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Stephen Wilson, Marie Forbes-Osborne, Ann Morris; Transcriptional regulation by Her proteins during vertebrate retinal development. Invest. Ophthalmol. Vis. Sci. 2013;54(15):3754. doi: https://doi.org/.
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© ARVO (1962-2015); The Authors (2016-present)
Hairy/Enhancer of Split Related (her) transcription factors are expressed during embryonic neurogenesis and regeneration of the zebrafish retina. Many her genes are direct targets of Notch-Delta signaling, and act as effectors of the Notch pathway to repress transcription of pro-neural genes. Here we investigated the expression of her4, her9, and her12 during retinal development and regeneration, and characterized these genes in the context of genetic pathways.
The expression patterns of three her genes during embryonic retinal development and in the adult retina were characterized using in situ hybridization (ISH). Pharmacological inhibition and genetic overexpression of Notch signaling were accomplished using DAPT and the hsp70-Gal4/UAS-NICD system, respectively. Dual-luciferase assays were performed with her expression vectors and target promoter-luciferase reporters to identify direct targets of her transcriptional regulation. Translation blocking morpholinos were injected into 1-cell stage embryos to knock down expression of specific her genes.
Her4, 9, and 12 demonstrated overlapping yet distinct expression patterns in the developing retina. Expression of her9 was also observed in the retinal vasculature. Expression of her4, 9, and 12 was restricted to the proliferative ciliary marginal zone in the differentiated retina. Manipulation of the Notch-Delta pathway resulted in expression changes in her4 and her12 but not her9. Expression of the neural differentiation genes insm1a and sox11b increased when Notch-Delta signaling was inhibited. Luciferase assays showed that her4 and her9 can directly repress insm1a and neuroD in vitro. Knock-down of her9 resulted in a loss of retinal vasculature.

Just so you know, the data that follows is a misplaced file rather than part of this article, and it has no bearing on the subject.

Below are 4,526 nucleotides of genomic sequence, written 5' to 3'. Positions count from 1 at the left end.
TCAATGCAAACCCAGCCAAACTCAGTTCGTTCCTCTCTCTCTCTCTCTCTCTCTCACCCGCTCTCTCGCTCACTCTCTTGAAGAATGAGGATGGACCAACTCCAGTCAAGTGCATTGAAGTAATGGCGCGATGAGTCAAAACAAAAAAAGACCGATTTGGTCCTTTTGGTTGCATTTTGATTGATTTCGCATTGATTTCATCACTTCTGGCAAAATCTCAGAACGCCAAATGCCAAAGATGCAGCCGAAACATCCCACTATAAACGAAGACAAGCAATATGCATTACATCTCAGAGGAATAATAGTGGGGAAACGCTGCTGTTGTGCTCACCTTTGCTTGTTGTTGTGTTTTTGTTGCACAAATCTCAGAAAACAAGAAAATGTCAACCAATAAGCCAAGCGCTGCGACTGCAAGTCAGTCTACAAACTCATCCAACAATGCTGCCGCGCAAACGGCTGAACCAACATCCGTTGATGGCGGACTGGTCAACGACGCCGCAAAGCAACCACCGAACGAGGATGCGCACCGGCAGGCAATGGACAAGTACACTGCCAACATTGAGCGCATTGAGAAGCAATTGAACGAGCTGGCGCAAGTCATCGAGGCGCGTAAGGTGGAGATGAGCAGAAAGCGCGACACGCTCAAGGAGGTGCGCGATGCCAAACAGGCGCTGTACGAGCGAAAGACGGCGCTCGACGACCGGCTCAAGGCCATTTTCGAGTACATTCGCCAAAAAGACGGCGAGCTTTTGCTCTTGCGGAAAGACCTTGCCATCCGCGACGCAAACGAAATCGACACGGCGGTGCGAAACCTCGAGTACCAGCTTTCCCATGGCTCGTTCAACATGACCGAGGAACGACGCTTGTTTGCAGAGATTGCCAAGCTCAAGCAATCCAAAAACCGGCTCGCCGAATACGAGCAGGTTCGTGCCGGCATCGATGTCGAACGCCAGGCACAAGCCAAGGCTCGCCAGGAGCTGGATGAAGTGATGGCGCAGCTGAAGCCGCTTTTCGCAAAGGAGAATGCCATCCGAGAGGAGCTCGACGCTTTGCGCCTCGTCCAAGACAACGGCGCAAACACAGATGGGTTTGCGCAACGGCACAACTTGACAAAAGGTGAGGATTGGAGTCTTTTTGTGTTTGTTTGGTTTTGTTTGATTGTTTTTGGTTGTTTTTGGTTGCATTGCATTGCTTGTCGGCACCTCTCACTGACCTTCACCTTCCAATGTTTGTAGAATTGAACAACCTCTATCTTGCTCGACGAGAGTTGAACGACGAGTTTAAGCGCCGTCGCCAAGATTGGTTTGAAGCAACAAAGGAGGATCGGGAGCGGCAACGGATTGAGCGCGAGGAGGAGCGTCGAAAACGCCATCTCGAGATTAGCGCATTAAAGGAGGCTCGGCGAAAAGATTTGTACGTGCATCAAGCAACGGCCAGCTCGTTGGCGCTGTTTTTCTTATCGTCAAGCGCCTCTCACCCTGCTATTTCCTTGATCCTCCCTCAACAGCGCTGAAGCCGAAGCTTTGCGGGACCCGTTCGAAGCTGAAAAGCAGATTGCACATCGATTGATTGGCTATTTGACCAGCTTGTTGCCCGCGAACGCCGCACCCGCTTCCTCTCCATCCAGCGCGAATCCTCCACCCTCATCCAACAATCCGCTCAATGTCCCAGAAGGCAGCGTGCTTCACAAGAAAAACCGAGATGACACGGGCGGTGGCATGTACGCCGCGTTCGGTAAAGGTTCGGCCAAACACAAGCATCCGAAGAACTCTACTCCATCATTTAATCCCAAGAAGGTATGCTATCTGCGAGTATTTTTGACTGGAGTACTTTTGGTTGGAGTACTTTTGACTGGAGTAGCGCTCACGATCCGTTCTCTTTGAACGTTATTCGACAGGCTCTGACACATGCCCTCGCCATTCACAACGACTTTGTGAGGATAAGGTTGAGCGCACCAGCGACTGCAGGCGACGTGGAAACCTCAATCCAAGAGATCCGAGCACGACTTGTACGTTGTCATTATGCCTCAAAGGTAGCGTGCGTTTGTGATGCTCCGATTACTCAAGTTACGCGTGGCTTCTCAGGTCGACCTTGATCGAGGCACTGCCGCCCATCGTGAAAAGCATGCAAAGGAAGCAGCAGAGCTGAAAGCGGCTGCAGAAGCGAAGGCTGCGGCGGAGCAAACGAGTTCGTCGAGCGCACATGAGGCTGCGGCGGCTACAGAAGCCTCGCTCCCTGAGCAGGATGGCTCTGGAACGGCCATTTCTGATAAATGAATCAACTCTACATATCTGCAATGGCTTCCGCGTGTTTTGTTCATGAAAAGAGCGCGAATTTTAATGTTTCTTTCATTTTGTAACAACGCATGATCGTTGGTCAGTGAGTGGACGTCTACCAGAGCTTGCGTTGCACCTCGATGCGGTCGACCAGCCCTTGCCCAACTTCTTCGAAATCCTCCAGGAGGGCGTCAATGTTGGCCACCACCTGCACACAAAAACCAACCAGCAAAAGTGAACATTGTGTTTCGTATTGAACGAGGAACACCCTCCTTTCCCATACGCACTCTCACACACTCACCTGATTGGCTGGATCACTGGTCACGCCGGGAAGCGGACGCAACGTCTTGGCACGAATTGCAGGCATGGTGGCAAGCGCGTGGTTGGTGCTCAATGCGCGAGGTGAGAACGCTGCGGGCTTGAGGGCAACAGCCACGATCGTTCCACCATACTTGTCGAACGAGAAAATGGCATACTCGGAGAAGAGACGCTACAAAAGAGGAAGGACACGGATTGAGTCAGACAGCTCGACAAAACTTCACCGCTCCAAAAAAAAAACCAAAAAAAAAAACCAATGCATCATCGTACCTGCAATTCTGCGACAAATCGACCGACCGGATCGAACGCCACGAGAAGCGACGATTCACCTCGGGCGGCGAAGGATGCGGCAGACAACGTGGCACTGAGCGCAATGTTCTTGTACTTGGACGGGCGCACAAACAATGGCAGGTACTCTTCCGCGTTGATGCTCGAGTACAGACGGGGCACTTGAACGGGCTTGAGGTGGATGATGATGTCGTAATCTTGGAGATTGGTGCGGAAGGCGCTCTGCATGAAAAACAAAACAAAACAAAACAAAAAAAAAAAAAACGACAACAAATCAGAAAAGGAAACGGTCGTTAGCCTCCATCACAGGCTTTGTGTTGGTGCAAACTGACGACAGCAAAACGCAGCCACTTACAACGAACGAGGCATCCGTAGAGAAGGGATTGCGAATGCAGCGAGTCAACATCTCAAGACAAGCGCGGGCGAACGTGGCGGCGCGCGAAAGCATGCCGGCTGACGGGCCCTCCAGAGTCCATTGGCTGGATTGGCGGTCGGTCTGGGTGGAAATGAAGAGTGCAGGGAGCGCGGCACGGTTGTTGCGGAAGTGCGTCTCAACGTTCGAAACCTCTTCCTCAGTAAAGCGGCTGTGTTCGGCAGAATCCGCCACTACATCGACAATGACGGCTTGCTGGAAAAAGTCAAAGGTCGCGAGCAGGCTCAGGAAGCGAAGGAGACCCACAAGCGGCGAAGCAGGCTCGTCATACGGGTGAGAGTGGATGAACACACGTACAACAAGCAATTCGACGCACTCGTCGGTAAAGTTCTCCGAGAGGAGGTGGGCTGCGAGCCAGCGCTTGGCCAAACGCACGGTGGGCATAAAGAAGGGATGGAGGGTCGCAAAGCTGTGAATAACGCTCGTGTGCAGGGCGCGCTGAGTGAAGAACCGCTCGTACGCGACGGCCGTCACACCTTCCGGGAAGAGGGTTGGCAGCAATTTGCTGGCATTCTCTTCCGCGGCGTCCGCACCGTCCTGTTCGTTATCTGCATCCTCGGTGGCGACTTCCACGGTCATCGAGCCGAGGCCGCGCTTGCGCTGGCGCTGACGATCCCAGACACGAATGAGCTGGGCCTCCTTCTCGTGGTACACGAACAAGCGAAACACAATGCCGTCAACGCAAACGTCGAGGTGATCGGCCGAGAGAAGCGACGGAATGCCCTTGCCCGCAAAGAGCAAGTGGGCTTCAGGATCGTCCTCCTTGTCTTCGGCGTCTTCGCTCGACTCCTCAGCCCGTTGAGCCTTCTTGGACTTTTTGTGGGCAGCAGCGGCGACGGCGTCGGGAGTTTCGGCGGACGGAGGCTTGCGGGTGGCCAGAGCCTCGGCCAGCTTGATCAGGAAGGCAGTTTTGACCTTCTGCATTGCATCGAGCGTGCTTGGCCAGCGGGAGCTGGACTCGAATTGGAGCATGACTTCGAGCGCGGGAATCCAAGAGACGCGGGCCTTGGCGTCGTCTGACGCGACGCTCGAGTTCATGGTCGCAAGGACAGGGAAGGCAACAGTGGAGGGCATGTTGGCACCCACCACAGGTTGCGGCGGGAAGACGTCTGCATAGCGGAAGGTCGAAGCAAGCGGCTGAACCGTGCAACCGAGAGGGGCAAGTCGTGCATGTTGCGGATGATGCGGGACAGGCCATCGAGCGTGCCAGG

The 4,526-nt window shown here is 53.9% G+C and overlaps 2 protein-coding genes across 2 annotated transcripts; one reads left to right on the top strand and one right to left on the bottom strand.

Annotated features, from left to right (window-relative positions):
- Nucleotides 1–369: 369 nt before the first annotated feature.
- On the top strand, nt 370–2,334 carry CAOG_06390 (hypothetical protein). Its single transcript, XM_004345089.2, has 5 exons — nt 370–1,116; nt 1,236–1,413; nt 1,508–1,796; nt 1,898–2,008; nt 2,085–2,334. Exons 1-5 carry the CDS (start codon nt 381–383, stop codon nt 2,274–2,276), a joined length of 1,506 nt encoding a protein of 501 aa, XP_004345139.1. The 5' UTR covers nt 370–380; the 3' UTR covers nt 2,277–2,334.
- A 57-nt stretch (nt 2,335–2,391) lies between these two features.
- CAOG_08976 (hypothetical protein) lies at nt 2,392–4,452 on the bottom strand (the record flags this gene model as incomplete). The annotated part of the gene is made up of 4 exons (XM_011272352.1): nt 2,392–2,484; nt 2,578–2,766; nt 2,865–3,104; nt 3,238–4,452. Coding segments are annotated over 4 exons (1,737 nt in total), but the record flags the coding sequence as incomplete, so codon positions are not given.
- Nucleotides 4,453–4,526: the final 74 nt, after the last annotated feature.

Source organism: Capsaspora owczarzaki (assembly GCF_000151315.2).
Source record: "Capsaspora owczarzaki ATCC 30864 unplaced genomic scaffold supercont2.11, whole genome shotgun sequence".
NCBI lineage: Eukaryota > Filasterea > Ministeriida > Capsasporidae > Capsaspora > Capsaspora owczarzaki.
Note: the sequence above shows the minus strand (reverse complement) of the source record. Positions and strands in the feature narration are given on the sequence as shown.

Our results show that expression of her4, her9, and her12 correspond with proliferative zones of the retina. Her4 and her12, but not her9 are Notch-responsive. In vitro assays showed that her genes repress expression of genes that promote differentiation, consistent with the hypothesis that her genes repress neurogenesis and are required for stem cell maintenance in the retina. In addition, her9 is expressed in retinal vasculature during development, and knock-down of her9 results in reduced retinal vasculature, suggesting that it plays a role in promoting vasculogenesis.
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